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Ruby room | tbiytc

Sarah Accorsi, Brand Manager 18.10.22

Sarah writes on her experiences as a plus sized shopper & the problematic ways the fashion industry can disingenuously tick and label themselves as inclusive.

"...From where you shop to the people you follow on Instagram - flow your energy in directions that tick the box with authenticity. Whether you're reading this and relate based on size, sexuality, work, relationships or religion. Fire up on your friend's behalf, ask the questions and don't get left behind..."

The shoes, pants, a crop, the bag - I love it, I'll always love it and you're probably reading this thinking, hell yeah - I love that too.

It's only as I develop in my own career, am I witnessing first-hand the process a business takes to make sure they understand their target audience, to research and breakdown what their consumer wants and needs. Yet there is an inequity towards an audience that are there and can only shop online or choose from a limited variety of clothing. I can't help but get a little frustrated on behalf of the marginalised shopper and most importantly, I feel ripped off for the healthy, happy, teenage me who thought I was the problem when a store's jeans didn't go up to a size 12.

It's only in the last few years we see brands - international, market leading brands - take note of this market uncatered to. They've sat in a boardroom, knocked their heads together and realised there's an empty box they can disingenuously tick and label themselves 'inclusive'. An 'extended sizing' section added to the bottom of their website or shoved in the back corner of their store for 'non-standard shoppers'. Clothing for those who are petite, curvy or tall. Clothing that doesn't look like a person of that category was even involved in the process - dull, dark, restrictive pieces as if you lose taste when you’re over a size 14. The assumption that a standard size woman wants to wear a plain black, sexy dress but a larger woman prefers a shapeless, uninspiring, floral sack is a huge oversight and shows your consumers you don't know them at all.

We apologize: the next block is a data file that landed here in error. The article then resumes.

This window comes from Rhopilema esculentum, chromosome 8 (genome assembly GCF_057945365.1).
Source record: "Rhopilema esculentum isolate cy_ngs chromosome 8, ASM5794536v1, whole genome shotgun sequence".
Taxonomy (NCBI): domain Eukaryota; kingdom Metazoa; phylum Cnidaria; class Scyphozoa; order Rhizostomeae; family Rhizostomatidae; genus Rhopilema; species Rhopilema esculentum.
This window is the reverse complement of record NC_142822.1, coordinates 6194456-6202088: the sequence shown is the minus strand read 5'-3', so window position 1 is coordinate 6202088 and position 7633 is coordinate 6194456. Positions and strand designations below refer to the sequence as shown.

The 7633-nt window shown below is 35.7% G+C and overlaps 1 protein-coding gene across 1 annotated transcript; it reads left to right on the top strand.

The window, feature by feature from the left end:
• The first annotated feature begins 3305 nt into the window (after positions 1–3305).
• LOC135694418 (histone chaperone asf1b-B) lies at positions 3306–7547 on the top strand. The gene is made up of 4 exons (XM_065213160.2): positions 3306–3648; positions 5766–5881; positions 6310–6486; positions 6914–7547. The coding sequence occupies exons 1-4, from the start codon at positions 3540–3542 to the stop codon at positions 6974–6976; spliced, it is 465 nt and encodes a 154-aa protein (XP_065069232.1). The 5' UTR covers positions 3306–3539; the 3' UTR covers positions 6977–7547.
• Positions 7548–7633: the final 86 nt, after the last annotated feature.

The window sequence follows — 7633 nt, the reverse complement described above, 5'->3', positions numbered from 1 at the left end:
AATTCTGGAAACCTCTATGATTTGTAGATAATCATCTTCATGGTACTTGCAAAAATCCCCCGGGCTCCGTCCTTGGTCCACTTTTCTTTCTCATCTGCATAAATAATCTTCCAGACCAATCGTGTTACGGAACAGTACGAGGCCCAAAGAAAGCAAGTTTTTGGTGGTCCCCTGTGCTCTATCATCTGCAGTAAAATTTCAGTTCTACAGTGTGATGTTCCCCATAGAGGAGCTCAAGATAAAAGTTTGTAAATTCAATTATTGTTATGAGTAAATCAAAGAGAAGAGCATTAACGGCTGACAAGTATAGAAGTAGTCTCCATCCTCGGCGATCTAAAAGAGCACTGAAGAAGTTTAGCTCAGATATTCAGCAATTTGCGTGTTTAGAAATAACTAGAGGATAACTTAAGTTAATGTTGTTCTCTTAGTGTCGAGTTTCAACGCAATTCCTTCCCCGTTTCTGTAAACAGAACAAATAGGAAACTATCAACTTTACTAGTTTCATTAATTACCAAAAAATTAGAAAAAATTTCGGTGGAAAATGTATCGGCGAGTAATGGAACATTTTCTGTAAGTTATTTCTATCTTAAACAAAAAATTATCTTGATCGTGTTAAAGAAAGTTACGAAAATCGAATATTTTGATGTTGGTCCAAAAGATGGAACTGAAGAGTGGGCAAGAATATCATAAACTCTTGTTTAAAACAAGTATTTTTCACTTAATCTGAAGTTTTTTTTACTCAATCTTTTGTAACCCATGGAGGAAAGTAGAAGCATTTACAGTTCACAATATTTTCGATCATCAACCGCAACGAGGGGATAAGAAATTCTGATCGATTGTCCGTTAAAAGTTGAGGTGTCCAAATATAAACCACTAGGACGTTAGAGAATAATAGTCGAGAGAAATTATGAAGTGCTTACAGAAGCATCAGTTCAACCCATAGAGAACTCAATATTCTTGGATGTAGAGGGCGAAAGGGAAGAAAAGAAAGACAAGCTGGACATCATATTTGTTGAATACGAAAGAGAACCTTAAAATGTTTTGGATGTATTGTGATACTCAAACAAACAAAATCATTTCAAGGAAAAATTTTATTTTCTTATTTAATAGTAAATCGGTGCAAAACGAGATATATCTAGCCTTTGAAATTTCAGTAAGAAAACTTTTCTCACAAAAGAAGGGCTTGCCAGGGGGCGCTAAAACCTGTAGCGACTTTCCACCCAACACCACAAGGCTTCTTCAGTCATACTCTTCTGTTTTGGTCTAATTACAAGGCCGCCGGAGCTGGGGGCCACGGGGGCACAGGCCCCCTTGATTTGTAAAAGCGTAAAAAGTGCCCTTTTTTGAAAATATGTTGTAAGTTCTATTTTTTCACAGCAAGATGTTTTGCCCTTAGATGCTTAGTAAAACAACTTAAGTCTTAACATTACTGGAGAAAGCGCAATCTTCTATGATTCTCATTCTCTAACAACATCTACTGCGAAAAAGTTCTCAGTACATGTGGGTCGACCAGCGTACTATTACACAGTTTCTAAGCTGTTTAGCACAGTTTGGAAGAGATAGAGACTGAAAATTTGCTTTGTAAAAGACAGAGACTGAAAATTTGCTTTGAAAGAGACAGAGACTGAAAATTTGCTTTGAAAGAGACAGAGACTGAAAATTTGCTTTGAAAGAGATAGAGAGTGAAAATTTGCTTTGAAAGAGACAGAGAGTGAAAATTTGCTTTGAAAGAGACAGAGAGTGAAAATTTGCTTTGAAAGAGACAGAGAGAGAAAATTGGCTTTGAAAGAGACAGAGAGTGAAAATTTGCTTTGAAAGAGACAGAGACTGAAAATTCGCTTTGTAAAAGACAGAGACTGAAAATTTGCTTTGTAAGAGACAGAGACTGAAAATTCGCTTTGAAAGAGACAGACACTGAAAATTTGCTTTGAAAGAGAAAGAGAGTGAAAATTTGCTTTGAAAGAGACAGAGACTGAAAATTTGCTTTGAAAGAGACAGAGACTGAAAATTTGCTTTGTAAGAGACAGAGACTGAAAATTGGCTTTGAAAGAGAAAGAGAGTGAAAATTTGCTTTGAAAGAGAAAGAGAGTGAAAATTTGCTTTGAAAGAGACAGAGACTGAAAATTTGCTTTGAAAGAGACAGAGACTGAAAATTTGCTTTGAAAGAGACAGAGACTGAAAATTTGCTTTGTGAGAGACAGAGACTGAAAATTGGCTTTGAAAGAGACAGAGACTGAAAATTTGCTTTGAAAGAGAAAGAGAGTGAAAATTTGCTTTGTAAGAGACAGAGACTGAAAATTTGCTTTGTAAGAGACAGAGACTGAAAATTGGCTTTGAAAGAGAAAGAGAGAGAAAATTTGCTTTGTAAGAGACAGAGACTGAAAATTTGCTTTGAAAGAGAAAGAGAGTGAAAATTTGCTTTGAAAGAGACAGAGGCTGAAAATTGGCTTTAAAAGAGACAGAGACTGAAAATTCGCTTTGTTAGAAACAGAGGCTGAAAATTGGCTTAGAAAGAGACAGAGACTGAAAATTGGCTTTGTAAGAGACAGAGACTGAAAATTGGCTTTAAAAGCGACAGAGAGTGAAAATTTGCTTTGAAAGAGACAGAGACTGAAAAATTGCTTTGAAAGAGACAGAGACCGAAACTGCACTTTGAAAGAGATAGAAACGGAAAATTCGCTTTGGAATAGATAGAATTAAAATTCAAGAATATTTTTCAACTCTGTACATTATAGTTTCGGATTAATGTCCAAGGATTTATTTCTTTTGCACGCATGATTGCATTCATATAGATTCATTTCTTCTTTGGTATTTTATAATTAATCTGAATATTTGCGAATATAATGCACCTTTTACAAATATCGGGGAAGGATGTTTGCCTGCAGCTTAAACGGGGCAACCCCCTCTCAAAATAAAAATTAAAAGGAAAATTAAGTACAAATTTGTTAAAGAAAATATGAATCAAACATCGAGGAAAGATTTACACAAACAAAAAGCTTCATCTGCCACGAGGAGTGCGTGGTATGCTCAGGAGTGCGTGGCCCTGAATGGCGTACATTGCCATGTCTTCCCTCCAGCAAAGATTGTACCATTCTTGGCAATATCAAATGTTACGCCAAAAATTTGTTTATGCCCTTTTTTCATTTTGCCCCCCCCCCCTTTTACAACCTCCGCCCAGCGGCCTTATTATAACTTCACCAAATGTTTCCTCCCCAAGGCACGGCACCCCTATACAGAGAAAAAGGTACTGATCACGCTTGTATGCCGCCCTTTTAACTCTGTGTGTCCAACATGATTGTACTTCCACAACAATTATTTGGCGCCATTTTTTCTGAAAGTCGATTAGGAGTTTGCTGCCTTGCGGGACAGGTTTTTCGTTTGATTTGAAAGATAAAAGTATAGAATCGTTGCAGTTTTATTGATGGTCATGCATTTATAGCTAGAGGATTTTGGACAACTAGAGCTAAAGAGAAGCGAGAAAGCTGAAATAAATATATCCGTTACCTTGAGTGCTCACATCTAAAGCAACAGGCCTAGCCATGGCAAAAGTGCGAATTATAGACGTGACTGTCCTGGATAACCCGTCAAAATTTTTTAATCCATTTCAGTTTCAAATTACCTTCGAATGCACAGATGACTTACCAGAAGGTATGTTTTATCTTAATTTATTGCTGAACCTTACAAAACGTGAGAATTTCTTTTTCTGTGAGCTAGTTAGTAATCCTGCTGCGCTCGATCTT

If you’re ever wondering why stores with curve ranges only stock these online, it’s likely they aren’t willing to remove standard sizes from their shop floor to make room, which certainly doesn’t enforce any messaging of inclusivity. It's like being invited to the party but told not to listen to the music. For those commercially minded, consider that party is a clothing store. You've invited everyone, they're listening to the music, they're digging into the charcuterie boards and - because we’re talking dollars here – you have a full party of people with money they’re willing to spend all in the name of an outfit that makes them feel good.

We can only see the start of an ever-changing consideration of the word 'inclusion' before it falls into the abyss of buzzwords that have lost their meaning. The potential to have style accessible to all expressions, not limited to size or ability and by categorized segments – a simple concept that only few brands have the foresight and knowledge of their audience to understand and not slip out of touch.

From where you shop to the people you follow on Instagram - flow your energy in directions that tick the box with authenticity. Whether you're reading this and relate based on size, sexuality, work, relationships or religion. Fire up on your friend's behalf, ask the questions and don't get left behind.

Written by Sarah Accorsi

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